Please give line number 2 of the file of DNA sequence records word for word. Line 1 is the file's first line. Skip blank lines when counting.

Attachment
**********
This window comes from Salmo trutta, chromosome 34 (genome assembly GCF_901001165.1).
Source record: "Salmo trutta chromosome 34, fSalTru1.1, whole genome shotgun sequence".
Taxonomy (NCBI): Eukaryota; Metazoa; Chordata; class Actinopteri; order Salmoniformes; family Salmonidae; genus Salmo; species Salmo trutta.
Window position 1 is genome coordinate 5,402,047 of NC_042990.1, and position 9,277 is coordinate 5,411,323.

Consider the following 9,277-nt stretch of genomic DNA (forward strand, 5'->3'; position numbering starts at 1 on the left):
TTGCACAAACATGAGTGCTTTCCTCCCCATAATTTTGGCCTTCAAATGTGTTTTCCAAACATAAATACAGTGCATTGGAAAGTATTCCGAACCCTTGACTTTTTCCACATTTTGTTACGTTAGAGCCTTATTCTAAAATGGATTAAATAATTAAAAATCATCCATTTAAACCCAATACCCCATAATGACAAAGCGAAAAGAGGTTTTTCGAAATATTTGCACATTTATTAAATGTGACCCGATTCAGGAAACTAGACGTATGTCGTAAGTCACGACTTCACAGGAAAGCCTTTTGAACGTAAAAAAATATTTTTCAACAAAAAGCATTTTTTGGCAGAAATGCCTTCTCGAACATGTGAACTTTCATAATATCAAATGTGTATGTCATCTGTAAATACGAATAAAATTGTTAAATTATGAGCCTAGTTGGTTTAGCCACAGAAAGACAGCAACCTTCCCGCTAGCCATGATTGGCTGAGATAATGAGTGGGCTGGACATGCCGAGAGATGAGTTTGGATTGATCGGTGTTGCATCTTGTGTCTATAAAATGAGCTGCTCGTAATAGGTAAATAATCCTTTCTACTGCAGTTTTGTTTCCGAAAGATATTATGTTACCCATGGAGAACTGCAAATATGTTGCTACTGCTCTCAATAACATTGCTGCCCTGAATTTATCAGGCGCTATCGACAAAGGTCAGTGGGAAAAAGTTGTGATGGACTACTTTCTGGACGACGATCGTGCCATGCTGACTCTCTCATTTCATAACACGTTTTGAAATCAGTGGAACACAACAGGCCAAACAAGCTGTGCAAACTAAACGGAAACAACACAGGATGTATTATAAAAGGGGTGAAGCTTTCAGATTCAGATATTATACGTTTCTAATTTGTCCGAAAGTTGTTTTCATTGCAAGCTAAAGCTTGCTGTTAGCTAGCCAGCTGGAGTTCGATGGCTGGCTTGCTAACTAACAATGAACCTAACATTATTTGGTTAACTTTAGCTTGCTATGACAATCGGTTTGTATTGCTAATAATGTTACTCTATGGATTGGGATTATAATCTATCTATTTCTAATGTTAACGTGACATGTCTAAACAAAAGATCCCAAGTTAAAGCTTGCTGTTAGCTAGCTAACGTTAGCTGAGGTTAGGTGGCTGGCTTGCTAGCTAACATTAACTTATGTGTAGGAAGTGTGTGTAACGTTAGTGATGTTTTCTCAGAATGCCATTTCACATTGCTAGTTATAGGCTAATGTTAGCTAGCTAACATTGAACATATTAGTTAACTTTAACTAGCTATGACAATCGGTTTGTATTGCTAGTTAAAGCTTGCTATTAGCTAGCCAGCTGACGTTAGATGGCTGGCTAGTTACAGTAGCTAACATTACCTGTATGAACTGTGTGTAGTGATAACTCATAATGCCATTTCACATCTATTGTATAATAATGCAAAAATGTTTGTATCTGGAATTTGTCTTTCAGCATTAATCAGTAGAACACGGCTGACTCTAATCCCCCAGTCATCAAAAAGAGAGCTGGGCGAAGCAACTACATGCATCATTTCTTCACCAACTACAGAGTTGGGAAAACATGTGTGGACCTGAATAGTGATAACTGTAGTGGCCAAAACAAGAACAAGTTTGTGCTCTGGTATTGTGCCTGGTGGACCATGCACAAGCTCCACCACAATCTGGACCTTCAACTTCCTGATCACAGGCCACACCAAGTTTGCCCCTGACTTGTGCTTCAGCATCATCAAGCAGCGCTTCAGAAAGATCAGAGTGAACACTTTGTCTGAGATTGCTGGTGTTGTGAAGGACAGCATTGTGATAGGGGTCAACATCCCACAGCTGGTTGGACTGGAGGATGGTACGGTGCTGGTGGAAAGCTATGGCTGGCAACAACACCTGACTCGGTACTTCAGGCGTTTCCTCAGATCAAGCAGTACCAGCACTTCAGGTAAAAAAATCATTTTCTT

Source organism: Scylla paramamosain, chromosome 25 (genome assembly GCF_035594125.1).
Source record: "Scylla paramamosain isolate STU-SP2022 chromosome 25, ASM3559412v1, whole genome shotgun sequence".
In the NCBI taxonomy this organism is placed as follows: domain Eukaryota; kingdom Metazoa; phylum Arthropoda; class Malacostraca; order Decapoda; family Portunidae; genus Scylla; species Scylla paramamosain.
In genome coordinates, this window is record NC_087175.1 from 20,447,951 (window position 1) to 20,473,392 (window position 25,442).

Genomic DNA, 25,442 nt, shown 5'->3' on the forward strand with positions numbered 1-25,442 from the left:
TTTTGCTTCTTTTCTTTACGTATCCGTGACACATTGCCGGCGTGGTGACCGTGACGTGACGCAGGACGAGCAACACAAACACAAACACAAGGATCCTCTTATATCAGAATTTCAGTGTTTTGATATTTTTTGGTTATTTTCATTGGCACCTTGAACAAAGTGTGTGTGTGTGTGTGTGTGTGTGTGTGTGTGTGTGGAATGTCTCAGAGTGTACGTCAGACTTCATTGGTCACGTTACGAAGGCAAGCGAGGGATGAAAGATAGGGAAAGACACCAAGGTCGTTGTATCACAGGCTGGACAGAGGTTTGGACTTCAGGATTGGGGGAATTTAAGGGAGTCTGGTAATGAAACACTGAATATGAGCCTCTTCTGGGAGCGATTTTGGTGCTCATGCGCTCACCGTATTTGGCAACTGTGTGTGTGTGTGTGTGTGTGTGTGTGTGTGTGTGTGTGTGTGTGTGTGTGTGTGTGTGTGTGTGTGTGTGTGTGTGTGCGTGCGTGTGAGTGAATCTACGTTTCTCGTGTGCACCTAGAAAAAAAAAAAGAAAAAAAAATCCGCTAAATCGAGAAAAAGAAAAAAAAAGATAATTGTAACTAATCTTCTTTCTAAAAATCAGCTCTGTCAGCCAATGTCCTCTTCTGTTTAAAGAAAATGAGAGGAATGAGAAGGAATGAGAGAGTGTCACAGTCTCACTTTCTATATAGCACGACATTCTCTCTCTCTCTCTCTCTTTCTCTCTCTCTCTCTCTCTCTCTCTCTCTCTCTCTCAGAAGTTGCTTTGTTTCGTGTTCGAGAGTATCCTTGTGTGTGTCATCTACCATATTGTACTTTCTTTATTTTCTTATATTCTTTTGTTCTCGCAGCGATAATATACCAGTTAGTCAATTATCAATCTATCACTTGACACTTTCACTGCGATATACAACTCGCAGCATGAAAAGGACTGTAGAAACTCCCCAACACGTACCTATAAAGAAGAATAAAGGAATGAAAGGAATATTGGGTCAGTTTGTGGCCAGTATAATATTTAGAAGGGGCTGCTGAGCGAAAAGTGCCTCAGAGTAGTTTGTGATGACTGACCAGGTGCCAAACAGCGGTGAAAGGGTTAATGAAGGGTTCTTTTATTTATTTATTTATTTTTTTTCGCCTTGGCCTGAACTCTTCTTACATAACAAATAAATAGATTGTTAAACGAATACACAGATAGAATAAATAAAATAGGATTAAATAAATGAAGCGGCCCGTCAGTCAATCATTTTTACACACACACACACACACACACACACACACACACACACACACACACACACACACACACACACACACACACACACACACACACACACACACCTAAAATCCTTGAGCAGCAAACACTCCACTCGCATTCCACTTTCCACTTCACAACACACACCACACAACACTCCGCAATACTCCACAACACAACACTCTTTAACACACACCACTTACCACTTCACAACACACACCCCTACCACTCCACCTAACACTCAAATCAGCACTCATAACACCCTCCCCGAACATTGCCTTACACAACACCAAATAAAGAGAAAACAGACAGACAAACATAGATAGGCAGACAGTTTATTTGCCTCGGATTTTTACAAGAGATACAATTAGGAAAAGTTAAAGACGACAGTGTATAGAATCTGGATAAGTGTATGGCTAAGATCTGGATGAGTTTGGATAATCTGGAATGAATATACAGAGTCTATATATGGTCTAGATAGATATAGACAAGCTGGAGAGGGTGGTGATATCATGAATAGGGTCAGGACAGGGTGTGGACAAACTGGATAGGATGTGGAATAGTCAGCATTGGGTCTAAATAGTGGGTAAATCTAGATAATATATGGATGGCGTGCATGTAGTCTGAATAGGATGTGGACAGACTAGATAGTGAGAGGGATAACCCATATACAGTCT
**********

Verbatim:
Source record: "Salmo trutta chromosome 34, fSalTru1.1, whole genome shotgun sequence".